Pictured: One mother wrote to Express to call for families to cancel their appointments to help the department be more efficient.

The mother of two explained that her daughter had been put "on a waiting list to go on the waiting list," meaning that she first had to be assessed, which could take up to 18 months before being put on the waiting list to see the consultant orthodontist. "My daughter will need to wait until she is 16+ before she is likely to get the braces she needs, that is unless there is a further delay and she reaches 17 years when she may then become ineligible due to her age."

After inquiring about the price of braces with a private orthodontist, which came up to £2,500 to £3,000, she added: "Myself and my husband have paid maximum social security contributions, income tax and the more recent social care levy for 25+ years so it really feels as if middle Jersey are being asked again to cough up. We both pay for private medical care insurance so are not a burden on the hospital but still it is expected that we pay privately for our children to have dental treatment?

"For those who do make the choice to go privately for lots of reasons and not necessarily because they 'can afford it' (they usually borrow & make sacrifices to pay for it) can we please ask that they call to remove their child from the community orthodontic waiting list so the figures are more accurate and we can see if the dental department can run more efficiently and actually end up seeing more patients!"

A spokesman for the Health and Social Security Department said that the rates of patients failing to attend appointments were much higher than the department would like. He added they had "...a significant impact on the dental department’s ability to manage waiting lists. If we are advised that someone will not attend, we can re-book the appointment slot for another patient, but this is not possible if we are not advised."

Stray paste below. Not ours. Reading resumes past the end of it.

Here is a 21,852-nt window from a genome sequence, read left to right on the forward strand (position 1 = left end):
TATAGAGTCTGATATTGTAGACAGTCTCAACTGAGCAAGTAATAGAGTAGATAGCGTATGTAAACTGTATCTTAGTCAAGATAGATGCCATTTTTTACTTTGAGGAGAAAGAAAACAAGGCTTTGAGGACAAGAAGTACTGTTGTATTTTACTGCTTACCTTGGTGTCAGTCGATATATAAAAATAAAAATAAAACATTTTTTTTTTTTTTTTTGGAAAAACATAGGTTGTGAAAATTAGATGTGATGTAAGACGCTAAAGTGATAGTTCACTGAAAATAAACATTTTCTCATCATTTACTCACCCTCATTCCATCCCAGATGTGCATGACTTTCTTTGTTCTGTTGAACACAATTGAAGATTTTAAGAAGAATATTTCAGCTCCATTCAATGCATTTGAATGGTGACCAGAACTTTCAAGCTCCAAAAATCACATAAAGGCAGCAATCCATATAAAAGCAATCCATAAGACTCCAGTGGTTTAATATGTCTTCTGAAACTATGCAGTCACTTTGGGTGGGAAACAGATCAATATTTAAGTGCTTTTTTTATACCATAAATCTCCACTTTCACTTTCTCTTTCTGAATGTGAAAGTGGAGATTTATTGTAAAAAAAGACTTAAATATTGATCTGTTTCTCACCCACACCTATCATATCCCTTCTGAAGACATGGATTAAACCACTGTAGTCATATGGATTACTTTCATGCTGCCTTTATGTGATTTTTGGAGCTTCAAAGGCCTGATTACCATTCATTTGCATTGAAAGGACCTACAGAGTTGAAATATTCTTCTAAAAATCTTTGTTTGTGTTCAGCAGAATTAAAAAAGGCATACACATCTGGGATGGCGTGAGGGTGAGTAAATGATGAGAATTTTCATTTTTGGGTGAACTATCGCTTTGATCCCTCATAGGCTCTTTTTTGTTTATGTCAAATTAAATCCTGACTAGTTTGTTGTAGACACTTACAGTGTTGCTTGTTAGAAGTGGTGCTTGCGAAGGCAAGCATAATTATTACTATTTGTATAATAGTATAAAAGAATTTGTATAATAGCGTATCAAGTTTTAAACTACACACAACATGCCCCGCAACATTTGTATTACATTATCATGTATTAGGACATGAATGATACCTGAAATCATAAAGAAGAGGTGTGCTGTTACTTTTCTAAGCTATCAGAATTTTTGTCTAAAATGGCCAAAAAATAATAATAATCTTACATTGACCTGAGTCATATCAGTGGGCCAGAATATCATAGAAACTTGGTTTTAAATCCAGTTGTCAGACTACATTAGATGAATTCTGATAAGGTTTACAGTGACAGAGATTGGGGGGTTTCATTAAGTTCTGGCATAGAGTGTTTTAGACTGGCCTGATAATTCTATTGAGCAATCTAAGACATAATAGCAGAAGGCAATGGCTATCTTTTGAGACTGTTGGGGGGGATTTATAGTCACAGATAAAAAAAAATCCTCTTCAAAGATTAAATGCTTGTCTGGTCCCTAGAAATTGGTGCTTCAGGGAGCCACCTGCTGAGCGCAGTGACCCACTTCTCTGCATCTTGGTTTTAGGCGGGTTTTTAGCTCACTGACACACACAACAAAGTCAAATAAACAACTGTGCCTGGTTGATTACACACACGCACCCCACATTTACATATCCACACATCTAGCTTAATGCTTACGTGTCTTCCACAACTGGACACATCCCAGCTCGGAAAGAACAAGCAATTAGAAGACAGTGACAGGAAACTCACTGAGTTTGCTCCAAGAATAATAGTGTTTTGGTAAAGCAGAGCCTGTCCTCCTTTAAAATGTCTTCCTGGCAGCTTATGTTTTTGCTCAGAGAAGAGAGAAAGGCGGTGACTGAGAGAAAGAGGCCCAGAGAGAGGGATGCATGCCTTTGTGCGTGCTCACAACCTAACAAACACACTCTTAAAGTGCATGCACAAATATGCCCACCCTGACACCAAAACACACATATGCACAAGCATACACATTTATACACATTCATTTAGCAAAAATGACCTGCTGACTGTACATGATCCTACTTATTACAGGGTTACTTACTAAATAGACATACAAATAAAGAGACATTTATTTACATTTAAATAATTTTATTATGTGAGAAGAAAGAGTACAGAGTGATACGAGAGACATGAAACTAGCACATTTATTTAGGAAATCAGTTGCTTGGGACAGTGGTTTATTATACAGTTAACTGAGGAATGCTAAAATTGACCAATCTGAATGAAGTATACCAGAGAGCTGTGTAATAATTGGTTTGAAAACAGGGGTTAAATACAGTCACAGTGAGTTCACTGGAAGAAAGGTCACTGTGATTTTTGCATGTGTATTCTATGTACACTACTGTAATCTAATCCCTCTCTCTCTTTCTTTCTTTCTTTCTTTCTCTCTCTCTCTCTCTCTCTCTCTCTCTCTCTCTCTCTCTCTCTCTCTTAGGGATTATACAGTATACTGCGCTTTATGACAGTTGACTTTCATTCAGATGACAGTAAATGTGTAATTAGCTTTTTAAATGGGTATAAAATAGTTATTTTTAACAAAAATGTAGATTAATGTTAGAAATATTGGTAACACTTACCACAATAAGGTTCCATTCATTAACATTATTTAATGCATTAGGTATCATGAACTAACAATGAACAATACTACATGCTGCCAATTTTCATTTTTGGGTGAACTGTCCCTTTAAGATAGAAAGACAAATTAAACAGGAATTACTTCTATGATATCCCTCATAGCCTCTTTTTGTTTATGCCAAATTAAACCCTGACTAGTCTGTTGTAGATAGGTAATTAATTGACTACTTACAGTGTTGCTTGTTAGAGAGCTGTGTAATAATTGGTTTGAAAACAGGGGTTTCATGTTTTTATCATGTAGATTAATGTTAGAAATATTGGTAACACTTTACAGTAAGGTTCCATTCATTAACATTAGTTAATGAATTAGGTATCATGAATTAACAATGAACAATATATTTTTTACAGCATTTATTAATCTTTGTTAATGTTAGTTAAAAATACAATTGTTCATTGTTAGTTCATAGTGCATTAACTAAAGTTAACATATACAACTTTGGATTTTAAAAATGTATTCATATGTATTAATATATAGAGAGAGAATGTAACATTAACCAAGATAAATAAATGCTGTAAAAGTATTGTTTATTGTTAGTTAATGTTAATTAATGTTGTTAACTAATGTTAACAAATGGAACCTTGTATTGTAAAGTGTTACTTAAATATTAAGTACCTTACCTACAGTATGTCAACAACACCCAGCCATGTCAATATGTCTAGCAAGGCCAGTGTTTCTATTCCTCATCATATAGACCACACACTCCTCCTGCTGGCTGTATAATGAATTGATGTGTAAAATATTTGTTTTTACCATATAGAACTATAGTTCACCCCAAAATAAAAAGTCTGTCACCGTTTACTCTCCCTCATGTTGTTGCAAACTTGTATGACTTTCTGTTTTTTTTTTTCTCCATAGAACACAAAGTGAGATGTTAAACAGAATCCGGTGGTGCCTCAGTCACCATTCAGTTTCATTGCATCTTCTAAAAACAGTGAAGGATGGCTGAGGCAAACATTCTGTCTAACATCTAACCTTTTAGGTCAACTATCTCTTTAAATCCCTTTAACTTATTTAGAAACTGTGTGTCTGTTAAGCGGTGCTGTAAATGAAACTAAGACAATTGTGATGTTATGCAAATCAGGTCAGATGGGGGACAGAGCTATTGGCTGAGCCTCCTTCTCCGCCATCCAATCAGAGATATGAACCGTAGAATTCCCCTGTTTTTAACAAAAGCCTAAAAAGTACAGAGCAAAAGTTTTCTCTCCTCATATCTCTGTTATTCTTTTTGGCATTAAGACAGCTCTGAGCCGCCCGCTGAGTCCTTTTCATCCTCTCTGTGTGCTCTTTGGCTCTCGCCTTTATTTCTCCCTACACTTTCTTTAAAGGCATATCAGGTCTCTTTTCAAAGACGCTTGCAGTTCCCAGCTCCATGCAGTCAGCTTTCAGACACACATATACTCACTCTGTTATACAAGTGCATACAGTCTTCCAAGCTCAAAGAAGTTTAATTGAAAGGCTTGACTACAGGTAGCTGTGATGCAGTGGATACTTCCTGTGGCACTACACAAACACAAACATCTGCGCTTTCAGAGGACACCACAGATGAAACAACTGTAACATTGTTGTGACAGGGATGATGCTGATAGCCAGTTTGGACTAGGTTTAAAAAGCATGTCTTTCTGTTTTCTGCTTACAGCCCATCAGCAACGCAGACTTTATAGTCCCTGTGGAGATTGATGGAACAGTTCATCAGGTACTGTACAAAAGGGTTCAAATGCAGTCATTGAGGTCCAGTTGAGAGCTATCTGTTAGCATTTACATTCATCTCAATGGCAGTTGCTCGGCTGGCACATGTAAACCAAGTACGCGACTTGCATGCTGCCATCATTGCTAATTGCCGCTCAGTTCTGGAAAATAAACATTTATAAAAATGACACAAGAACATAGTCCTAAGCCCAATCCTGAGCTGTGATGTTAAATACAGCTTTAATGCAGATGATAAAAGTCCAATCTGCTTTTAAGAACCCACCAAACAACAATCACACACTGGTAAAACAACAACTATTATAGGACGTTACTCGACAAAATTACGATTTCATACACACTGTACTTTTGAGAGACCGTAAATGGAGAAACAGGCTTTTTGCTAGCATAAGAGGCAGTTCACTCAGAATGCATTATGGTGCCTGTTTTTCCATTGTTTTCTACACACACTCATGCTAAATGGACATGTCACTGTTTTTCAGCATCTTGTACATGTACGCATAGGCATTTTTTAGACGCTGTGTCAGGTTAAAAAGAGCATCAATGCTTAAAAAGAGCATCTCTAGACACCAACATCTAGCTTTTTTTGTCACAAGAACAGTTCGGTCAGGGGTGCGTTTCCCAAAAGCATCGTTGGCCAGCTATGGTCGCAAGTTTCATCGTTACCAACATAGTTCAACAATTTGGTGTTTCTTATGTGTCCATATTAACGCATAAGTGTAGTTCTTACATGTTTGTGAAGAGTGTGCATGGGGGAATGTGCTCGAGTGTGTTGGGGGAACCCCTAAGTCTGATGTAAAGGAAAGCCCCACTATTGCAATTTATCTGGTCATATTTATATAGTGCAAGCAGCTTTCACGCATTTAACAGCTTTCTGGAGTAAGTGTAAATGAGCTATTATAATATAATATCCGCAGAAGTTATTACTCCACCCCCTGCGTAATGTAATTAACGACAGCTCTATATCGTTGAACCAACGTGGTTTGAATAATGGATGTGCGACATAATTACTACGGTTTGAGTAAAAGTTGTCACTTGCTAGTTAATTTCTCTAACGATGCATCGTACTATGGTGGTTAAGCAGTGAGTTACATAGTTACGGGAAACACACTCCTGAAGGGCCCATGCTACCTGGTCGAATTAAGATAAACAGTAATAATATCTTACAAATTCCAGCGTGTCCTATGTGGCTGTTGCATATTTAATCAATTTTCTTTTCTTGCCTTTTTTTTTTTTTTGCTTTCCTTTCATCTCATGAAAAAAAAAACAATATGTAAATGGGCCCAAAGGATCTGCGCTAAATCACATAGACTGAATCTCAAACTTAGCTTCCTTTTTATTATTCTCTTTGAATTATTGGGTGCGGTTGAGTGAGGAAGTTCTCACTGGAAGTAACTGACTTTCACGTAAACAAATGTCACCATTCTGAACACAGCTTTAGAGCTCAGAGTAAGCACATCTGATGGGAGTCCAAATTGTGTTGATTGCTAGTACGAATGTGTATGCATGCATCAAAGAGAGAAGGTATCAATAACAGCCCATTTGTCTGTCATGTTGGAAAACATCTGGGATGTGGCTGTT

To reduce the numbers of unattended appointments, the department will soon be introducing some measures. This will include text message reminders sent three to four days prior to an appointment. In addition, should an adult with capacity fail to attend two appointments the patient will be discharged, with a letter sent to their referring clinician, either their GP or Dentist). The spokesperson noted: "It is also important to emphasise that HSSD has a duty to keep careful records about health appointments for children. Should a child fail to attend an appointment without the parents or guardian making contact with the Department in advance to cancel and reschedule, our policy is to notify the nurse for safeguarding. From the start of 2018, this important point will be included in all appointment letters for children."

More measures designed to improve the patient experience and help reducing waiting times could be introduced as the dental department is currently the focus of a Rapid Process Improvement Workshop, which will conclude early next year. 

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Posted by William Boyd on
This is what happens when people think everything is free (newsflash - it isn't, some of us pay taxes to fund this) and there are no penalties for not turning up. Totally irresponsible, and the longer they get away without a penalty they will continue to do it.